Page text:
When we watch the court case in Close-Up - and we spend a considerable percentage of the film in that confined Tehran courtroom - we're watching the actual court case unfolding. And yet it's nowhere near that simple - Kiarostami has (on-screen) negotiated with the judge to allow him and his crew both film and sway the ebb and flow of Sabzian's 'trial'. It's a bizarre setup, and how unusual it must have been to be a fly on the wall during filming! Kiarostami smartly uses grainy 16mm stock to differentiate this footage from the more traditional 35mm recreations of previous events, and even this simple aesthetic choice further muddies the parameters of truth. Odd though this all may be, the artistic dividends are plentiful. Sabzian's passionate, deeply personal reflections on his motivations are beautiful and compelling. He speaks at length - in intense close-up, of course - about what he loves about cinema and why he carried out his deception. "A true artist is someone who is close to the people and is prepared to go to the cinema with them". "And then, I come across a good man who portrays all my sufferings in his films, and makes me want to see them over and over again". Even as the jury question his every action - one accuses him of now merely playing the role of a sentimentalist - we're granted an insight into the psyche of one man and the reasoning for his peculiar actions. Again, all of this is achieved through Kiarostami's exerted control over not only the images but also the 'reality' of the court.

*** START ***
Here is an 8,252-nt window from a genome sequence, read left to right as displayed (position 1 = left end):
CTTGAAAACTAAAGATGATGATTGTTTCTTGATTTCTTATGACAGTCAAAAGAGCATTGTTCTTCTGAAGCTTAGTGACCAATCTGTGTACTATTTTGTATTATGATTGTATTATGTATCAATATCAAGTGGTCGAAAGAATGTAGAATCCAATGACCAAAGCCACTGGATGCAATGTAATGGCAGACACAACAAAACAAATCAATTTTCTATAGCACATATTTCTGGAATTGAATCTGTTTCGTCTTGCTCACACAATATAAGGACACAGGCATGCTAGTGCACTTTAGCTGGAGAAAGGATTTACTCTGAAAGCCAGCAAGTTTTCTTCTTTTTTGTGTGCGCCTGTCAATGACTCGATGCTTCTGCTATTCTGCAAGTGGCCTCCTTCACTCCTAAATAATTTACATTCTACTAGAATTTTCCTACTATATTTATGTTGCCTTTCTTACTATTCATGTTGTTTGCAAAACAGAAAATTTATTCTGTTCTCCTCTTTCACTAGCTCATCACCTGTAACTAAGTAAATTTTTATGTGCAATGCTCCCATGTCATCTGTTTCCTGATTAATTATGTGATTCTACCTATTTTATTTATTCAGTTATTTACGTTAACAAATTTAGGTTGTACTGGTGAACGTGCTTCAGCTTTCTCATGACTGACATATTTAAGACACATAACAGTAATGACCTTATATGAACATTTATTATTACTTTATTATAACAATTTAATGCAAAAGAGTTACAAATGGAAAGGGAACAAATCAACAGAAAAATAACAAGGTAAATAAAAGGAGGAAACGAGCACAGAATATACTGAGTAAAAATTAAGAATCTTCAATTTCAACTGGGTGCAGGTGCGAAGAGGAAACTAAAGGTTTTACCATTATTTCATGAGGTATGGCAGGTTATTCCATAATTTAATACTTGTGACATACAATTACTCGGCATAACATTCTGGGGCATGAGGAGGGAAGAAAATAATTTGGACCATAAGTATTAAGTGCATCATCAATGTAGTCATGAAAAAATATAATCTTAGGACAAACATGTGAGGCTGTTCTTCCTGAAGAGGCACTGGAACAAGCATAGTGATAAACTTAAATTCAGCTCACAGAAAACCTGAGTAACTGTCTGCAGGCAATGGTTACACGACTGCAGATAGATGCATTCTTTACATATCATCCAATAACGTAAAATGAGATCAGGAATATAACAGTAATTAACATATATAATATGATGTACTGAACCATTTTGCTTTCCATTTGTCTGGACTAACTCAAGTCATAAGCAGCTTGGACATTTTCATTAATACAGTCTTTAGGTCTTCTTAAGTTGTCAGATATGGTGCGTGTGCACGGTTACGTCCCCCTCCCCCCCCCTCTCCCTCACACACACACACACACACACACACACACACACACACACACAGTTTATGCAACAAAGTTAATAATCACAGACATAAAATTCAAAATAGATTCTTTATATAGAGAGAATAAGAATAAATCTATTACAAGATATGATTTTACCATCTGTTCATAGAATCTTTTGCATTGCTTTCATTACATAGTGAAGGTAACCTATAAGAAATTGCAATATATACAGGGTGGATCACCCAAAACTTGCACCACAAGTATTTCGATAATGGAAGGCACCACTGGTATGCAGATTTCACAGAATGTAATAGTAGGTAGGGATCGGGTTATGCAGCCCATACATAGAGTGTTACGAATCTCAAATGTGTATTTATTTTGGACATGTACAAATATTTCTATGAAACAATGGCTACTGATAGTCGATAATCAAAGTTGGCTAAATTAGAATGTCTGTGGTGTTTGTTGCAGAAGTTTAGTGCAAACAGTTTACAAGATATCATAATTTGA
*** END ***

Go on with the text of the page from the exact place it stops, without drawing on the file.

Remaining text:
In another of the film's famous acts of cheeky trickery, the audio cuts in and out to grant us only inconsistent hints of the conversation that plays out when the impersonator finally meets the impersonated, his hero. As Kiarostami and his camera operator observe from a distant car, Makhmalbaf and Sabzian journey on a motorcycle following the latter's release from prison. Through the malfunctioning soundtrack and voyeuristic, searching camera we're reminded that we're only watching a film, albeit one portraying a genuine, important meeting of two spiritually connected individuals. They travel to apologize to the family Sabzian misled. This leads to a moment of raw emotion and tender compassion as Sabzian is forgiven with open arms - the achievement of both real and cinematic catharsis. And then it suddenly, unexpectedly cuts to freeze frame and the credits. We're very consciously dumped right back into the real world, almost before we've had a chance to suitably appreciate what has just occurred. Kiarostami's final act of authorial control couldn't have been more appropriate.